VoiceIQ is the first AI-powered audio mastering tool for broadcast production voice tracks
According to Jorma Kivelä, chairman of Jutel RadioMan, the future of radio is, to a large degree, already here, and they’ve been planning for it for years.
RedTech: Where do you see opportunities to secure the future of radio?
Jorma Kivelä: Audio is the big future. Audio stories are becoming more and more popular. Terrestrial radio is still going strong, but we must also prepare for the future. With future radio, you can produce and distribute audio stories as linear broadcasts, podcasts and on-demand services. You can manage new kinds of hybrid programming containing podcast stories, music and live via terrestrial radio, web radio or on-demand channels. With future radio, you can generate audio and reach your audience anywhere.
Cloud-based production and distribution architecture enables new distribution channels — mobile, cars and recommendation-based and profile-based on-demand services. New business models evolve to broadcast business — new ad-hoc distribution networks, temporary channels and channels based on brands, not just on physical infrastructure or location.
RedTech: What inspires your company to innovate?
Kivelä: Jutel has almost 40 years of experience in radio technology. It has been rewarding to be involved in technological development and still enjoy the basic concept of delivering audio information, enjoyment and entertainment to the listeners. We have been an early adaptor of broadcast technology for a long time. Starting with hardware-controlled CD automation and the first digital audio cards, Jutel introduced the Windows-based all-in-one editorial systems. After that came networked workstations, multichannel services and database-controlled audio matrixes.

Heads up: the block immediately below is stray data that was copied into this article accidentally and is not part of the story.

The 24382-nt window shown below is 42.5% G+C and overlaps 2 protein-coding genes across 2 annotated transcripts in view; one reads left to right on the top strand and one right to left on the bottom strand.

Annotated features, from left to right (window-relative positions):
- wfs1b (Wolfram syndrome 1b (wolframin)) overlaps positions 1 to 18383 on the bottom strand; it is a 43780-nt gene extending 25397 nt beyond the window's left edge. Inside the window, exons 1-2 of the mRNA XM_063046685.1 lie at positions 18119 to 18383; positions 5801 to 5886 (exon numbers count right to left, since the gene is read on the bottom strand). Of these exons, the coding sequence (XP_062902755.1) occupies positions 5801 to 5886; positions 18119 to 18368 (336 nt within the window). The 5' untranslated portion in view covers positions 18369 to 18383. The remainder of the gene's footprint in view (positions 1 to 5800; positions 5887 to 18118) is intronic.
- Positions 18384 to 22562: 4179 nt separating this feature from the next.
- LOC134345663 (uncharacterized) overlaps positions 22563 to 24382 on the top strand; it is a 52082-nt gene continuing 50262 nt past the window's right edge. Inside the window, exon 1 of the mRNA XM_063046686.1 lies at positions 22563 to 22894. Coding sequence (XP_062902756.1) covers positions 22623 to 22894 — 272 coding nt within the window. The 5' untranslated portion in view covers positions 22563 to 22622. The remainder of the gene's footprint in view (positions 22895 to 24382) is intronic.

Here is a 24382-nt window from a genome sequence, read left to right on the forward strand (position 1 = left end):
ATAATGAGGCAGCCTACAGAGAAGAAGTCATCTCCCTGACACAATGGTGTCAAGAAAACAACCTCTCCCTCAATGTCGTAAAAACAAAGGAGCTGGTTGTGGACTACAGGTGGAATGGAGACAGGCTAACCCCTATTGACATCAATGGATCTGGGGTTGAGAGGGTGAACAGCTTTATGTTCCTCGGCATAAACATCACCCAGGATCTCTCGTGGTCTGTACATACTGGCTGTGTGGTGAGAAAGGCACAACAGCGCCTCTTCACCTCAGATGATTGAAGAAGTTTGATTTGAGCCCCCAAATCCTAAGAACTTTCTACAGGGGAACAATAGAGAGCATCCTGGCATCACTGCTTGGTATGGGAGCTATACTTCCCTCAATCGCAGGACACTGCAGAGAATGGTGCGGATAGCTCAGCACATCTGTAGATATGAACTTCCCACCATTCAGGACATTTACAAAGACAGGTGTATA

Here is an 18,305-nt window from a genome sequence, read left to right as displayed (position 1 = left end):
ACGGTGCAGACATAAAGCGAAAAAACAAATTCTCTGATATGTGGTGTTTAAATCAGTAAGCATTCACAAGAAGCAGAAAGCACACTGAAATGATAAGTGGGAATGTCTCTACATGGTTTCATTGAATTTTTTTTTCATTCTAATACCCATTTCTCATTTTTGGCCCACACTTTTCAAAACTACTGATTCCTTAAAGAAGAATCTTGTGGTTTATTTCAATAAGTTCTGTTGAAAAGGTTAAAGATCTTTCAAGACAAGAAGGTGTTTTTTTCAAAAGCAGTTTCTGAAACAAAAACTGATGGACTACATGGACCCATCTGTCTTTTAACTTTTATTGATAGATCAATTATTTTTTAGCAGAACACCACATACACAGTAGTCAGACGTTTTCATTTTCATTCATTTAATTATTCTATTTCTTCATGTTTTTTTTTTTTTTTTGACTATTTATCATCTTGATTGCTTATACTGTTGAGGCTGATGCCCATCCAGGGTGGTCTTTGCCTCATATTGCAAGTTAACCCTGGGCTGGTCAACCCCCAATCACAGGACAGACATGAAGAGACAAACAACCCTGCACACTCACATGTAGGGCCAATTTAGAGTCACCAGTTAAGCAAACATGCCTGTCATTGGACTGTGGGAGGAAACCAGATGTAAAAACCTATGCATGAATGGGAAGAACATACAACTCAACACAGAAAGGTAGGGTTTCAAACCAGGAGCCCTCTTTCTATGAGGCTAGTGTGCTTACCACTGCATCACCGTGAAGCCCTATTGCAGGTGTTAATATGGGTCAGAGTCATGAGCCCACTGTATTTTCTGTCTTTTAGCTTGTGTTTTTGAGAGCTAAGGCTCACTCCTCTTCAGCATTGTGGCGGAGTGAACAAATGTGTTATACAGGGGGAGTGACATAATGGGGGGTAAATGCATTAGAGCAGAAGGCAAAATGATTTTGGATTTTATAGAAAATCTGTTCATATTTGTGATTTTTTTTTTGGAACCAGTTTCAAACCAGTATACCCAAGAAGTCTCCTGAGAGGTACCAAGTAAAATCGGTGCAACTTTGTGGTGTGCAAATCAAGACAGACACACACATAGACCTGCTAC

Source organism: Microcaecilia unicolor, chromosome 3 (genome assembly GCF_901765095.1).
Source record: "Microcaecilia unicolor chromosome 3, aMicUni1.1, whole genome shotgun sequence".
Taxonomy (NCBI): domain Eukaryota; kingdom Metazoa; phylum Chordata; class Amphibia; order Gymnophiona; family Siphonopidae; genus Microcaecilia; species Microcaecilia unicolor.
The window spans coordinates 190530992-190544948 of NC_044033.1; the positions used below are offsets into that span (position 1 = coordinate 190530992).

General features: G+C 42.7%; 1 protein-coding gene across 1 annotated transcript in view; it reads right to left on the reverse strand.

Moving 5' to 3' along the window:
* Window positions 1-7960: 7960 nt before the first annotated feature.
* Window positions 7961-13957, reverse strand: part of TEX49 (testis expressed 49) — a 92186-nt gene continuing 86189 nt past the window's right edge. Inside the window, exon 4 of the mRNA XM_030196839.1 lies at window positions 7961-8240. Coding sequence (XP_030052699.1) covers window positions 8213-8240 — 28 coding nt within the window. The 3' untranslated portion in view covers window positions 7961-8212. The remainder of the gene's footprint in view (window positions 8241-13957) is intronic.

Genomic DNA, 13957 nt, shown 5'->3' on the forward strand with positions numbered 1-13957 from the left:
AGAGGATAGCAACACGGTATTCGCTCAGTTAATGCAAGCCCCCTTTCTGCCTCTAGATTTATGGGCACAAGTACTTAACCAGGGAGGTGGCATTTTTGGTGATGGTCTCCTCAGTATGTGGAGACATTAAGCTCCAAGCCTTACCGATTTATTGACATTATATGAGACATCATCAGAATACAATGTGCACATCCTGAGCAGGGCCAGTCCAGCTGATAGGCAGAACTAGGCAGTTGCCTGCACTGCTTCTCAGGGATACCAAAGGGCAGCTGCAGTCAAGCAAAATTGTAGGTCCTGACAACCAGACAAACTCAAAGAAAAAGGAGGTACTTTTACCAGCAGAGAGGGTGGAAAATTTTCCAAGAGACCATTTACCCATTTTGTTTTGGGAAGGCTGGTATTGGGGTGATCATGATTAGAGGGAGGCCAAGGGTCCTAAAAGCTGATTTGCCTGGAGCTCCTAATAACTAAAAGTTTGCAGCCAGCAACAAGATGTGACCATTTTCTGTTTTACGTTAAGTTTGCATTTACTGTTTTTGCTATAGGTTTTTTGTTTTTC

With future radio, you can generate audio and reach your audience anywhere.
Jutel RadioMan was probably the first to adopt MOS-protocol integration for radio newsrooms. Jutel also built the world’s first commercial Ravenna-IP audio implementation. The latest innovations handle cloud-based audio management and distribution. Most inspiring for innovation are still all the persons and partners involved in the radio business. Radio has always kept its artistic atmosphere.
RedTech: How do your products make radio increasingly resilient, relevant and competitive?
Kivelä: With cloud-based RadioMan system architecture and services, you can cope with future changes. You can easily adapt to new distribution channels and methods, and easily interface to cloud-based social media development. Your operations can be location-independent with RadioMan, now and in the future.
RadioMan in the cloud helps you in catastrophic situations. Your radio show continues even if your studio goes down; you simply run your services from any PC or remote studio. The system in the cloud has an internal backup to build a complete replica of a station and distribution in minutes. Even if you lose connectivity to the cloud, playout continues according to the schedule from the cloud. You can also rely on Jutel’s services and support 24/7.
RedTech: What one piece of advice would you give those running radio stations today?
Kivelä: Terrestrial radio is going strong, but we must prepare for the future. In addition to changing business models, broadcasters must prepare for the increasing need for technological know-how. Remote operations, new distribution channels, AI-based advertising and data security topics must be managed by talented personnel and with service-based business models.
Cloud implementations are ideal for service-based business models where you don’t need to manage everything yourself. Cloud-based system implementation is fast, allowing you to start with a standard setup in the cloud. You no longer have to wait for all the infrastructure to be ready before testing and training.
RedTech: How do you imagine radio by the end of the next decade?
Kivelä: Content will still be king — sports, local news and topics, talents, interesting stories, good music, etc. The term “broadcast” is getting a new meaning — instead of a single medium like FM, there will be a multitude of distribution channels: terrestrial transmissions, 6G distribution to cars, mobile devices, intelligent speakers, on-demand, etc.
Part of the radio will still be linear programming, as this is the most convenient way to select and consume audio. The other will be personalized via AI recommendation systems, interactive audible user interfaces and customer feedback.
Production of good audible content is not going away. The most important topic will be how to offer, package and deliver the content. This is more a business model issue than a technical one, as the cloud makes practically everything possible already long before the next decade.
This Q&A was published in the 2023 edition of The Innovators. Read the entire issue here.